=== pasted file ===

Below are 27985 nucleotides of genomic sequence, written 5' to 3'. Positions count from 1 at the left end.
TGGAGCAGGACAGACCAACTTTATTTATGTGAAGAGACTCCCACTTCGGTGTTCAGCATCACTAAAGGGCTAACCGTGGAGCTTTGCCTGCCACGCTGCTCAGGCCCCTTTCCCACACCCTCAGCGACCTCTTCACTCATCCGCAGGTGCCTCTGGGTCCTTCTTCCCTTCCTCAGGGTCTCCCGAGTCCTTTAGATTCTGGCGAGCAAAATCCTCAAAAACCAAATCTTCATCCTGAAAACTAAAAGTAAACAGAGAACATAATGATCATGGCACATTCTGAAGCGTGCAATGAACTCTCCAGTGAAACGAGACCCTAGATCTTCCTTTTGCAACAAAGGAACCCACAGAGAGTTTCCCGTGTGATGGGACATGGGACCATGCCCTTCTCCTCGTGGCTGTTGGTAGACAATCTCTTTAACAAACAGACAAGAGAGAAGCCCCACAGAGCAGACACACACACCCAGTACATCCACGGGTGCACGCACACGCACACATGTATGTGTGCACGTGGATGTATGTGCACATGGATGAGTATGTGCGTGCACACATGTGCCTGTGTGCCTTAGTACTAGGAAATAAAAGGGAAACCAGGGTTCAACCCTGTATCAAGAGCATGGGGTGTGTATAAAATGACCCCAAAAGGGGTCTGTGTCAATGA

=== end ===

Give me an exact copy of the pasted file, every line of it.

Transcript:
Below are 27985 nucleotides of genomic sequence, written 5' to 3'. Positions count from 1 at the left end.
TGGAGCAGGACAGACCAACTTTATTTATGTGAAGAGACTCCCACTTCGGTGTTCAGCATCACTAAAGGGCTAACCGTGGAGCTTTGCCTGCCACGCTGCTCAGGCCCCTTTCCCACACCCTCAGCGACCTCTTCACTCATCCGCAGGTGCCTCTGGGTCCTTCTTCCCTTCCTCAGGGTCTCCCGAGTCCTTTAGATTCTGGCGAGCAAAATCCTCAAAAACCAAATCTTCATCCTGAAAACTAAAAGTAAACAGAGAACATAATGATCATGGCACATTCTGAAGCGTGCAATGAACTCTCCAGTGAAACGAGACCCTAGATCTTCCTTTTGCAACAAAGGAACCCACAGAGAGTTTCCCGTGTGATGGGACATGGGACCATGCCCTTCTCCTCGTGGCTGTTGGTAGACAATCTCTTTAACAAACAGACAAGAGAGAAGCCCCACAGAGCAGACACACACACCCAGTACATCCACGGGTGCACGCACACGCACACATGTATGTGTGCACGTGGATGTATGTGCACATGGATGAGTATGTGCGTGCACACATGTGCCTGTGTGCCTTAGTACTAGGAAATAAAAGGGAAACCAGGGTTCAACCCTGTATCAAGAGCATGGGGTGTGTATAAAATGACCCCAAAAGGGGTCTGTGTCAATGA